With startling revelations, Tsuyoshi Hasegawa rewrites the standard history of the end of World War II in the Pacific. By fully integrating the three key actors in the storythe United States, the Soviet Union, and JapanHasegawa for the first time puts the last months of the war into international perspective.
From April 1945, when Stalin broke the Soviet-Japanese Neutrality Pact and Harry Truman assumed the presidency, to the final Soviet military actions against Japan, Hasegawa brings to light the real reasons Japan surrendered. From Washington to Moscow to Tokyo and back again, he shows us a high-stakes diplomatic game as Truman and Stalin sought to outmaneuver each other in forcing Japan's surrender; as Stalin dangled mediation offers to Japan while secretly preparing to fight in the Pacific; as Tokyo peace advocates desperately tried to stave off a war party determined to mount a last-ditch defense; and as the Americans struggled to balance their competing interests of ending the war with Japan and preventing the Soviets from expanding into the Pacific.
Authoritative and engrossing, Racing the Enemy puts the final days of World War II into a whole new light.
Tsuyoshi Hasegawa is Professor of History and Director of the Center for Cold War Studies at the University of California, Santa Barbara.
What People are Saying About This
In this landmark study, Tsuyoshi Hasegawa gives us the first truly international history of the critical final months leading to Japan's surrender. Absorbing and authoritative, provocative and fair-minded, Racing the Enemy is required reading for anyone interested in World War II and in twentieth-century world affairs. A marvelously illuminating work.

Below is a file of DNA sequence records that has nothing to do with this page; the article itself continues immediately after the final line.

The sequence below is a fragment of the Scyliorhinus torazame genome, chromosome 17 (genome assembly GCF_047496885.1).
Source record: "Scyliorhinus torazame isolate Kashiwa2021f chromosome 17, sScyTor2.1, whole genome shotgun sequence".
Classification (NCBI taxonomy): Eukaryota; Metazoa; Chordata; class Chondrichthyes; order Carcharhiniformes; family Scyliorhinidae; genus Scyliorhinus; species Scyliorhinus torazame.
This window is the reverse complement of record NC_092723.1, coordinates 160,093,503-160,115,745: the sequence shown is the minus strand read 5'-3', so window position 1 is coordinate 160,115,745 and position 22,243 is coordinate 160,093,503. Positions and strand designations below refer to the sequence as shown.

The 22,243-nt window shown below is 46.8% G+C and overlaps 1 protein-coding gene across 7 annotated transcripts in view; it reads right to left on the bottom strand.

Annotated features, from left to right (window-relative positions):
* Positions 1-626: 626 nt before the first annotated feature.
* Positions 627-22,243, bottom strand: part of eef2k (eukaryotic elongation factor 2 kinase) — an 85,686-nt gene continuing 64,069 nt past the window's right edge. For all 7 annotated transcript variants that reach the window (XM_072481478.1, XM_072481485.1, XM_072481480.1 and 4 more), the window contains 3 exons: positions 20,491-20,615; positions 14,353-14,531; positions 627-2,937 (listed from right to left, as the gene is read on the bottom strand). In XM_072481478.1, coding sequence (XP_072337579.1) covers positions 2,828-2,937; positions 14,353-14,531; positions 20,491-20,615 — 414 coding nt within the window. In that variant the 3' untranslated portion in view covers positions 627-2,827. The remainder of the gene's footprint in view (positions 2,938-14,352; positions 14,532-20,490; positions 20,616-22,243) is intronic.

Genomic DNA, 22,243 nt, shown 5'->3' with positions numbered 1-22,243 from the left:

John W. Dower
Racing the Enemy is a tour de force -a lucid, balanced, multi-archival, myth-shattering analysis of the turbulent end of World War II. Tsuyoshi Hasegawa sheds fascinating new light on fiercely debated issues including the U.S.-Soviet end game in Asia, the American decision to drop the atomic bombs on Hiroshima and Nagasaki, and Japan's frantic response to the double shock of nuclear devastation and the Soviet Union's abrupt declaration of war. John W. Dower, Pulitzer Prize-winning author of Embracing Defeat: Japan in the Wake of World War II
Ernest R. May
With this book, Tsuyoshi Hasegawa will establish himself as the expert on the end of the war in the Pacific. This important work will attract a wide readership. Ernest R. May, author of Strange Victory: Hitler's Conquest of France
In this landmark study, Tsuyoshi Hasegawa gives us the first truly international history of the critical final months leading to Japan's surrender. Absorbing and authoritative, provocative and fair-minded, Racing the Enemy is required reading for anyone interested in World War II and in twentieth-century world affairs. A marvelously illuminating work. Fredrik Logevall, author of Choosing War: The Lost Chance for Peace and the Escalation of War in Vietnam
Herbert P. Bix